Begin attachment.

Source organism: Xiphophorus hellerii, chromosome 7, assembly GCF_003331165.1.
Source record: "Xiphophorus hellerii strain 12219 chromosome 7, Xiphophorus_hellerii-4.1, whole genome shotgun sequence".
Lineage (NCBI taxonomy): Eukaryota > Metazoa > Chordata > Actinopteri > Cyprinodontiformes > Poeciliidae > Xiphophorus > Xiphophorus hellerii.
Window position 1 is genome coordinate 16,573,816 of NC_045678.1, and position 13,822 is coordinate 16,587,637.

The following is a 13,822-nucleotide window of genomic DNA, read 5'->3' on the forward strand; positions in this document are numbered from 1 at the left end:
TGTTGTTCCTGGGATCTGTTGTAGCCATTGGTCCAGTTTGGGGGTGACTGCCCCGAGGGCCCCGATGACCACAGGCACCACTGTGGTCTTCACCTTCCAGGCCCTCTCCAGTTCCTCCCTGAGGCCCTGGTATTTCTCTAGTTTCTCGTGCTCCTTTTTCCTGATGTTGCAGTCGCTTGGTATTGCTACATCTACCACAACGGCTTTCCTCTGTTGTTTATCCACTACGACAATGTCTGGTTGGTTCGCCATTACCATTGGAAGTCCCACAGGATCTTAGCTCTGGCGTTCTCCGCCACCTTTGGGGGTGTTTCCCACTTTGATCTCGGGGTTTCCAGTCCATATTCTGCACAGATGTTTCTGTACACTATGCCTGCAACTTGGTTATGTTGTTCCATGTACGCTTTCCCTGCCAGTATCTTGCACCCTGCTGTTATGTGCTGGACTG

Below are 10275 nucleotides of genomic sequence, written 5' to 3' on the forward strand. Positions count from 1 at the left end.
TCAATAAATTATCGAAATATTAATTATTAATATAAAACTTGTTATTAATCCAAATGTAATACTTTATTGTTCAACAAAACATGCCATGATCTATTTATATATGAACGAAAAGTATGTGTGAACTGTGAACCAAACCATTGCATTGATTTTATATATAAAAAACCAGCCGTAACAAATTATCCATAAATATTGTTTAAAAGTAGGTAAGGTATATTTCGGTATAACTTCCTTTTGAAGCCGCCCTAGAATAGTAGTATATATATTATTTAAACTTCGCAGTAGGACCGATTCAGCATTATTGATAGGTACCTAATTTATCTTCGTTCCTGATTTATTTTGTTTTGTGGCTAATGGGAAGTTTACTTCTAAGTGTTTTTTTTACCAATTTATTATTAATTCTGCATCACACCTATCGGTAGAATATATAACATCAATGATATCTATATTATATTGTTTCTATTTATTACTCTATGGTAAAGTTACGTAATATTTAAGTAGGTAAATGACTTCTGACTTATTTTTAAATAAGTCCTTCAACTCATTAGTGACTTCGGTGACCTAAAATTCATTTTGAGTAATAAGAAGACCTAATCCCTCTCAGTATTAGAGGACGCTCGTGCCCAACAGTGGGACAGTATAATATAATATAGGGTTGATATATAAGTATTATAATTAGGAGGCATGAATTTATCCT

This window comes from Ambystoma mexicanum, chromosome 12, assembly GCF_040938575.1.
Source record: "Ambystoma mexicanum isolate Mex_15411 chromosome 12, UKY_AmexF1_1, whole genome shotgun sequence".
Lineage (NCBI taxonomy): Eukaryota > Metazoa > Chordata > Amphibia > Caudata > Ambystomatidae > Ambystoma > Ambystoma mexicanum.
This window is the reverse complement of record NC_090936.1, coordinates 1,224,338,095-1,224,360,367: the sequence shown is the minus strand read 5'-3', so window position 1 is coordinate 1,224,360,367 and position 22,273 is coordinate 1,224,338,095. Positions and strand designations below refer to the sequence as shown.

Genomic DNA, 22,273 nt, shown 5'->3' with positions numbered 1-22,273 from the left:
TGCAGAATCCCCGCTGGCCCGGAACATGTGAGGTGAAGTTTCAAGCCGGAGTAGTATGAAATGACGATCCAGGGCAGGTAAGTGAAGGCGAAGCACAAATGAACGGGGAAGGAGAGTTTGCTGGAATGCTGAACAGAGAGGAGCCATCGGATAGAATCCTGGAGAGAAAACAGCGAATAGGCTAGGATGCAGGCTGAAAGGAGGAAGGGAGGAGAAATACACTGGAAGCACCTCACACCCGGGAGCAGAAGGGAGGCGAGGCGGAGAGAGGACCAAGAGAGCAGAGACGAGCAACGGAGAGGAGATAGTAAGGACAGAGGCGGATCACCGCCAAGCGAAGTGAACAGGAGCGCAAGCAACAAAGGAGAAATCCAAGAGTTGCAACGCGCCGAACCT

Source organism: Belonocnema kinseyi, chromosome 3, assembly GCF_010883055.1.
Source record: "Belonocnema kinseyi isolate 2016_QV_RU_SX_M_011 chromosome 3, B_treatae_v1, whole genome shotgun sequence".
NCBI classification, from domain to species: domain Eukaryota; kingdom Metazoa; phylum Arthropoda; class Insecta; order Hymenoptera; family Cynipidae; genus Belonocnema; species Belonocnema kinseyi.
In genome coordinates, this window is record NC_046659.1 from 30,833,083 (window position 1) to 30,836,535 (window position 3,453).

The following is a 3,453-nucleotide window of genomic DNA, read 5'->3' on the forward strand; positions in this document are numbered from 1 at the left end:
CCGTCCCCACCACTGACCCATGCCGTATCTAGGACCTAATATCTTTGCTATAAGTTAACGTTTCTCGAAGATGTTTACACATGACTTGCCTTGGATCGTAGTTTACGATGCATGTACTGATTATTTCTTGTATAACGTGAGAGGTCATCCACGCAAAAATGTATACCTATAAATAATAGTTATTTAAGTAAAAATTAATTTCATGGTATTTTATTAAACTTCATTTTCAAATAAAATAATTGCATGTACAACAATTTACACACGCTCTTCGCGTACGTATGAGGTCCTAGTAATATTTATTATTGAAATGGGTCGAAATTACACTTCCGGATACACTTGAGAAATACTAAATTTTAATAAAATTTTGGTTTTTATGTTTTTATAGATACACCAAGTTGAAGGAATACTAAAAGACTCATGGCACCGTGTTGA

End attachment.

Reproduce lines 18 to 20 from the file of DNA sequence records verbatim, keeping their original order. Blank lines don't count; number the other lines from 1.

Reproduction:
In genome coordinates, this window is record NC_046659.1 from 30,833,083 (window position 1) to 30,836,535 (window position 3,453).

The following is a 3,453-nucleotide window of genomic DNA, read 5'->3' on the forward strand; positions in this document are numbered from 1 at the left end:
CCGTCCCCACCACTGACCCATGCCGTATCTAGGACCTAATATCTTTGCTATAAGTTAACGTTTCTCGAAGATGTTTACACATGACTTGCCTTGGATCGTAGTTTACGATGCATGTACTGATTATTTCTTGTATAACGTGAGAGGTCATCCACGCAAAAATGTATACCTATAAATAATAGTTATTTAAGTAAAAATTAATTTCATGGTATTTTATTAAACTTCATTTTCAAATAAAATAATTGCATGTACAACAATTTACACACGCTCTTCGCGTACGTATGAGGTCCTAGTAATATTTATTATTGAAATGGGTCGAAATTACACTTCCGGATACACTTGAGAAATACTAAATTTTAATAAAATTTTGGTTTTTATGTTTTTATAGATACACCAAGTTGAAGGAATACTAAAAGACTCATGGCACCGTGTTGA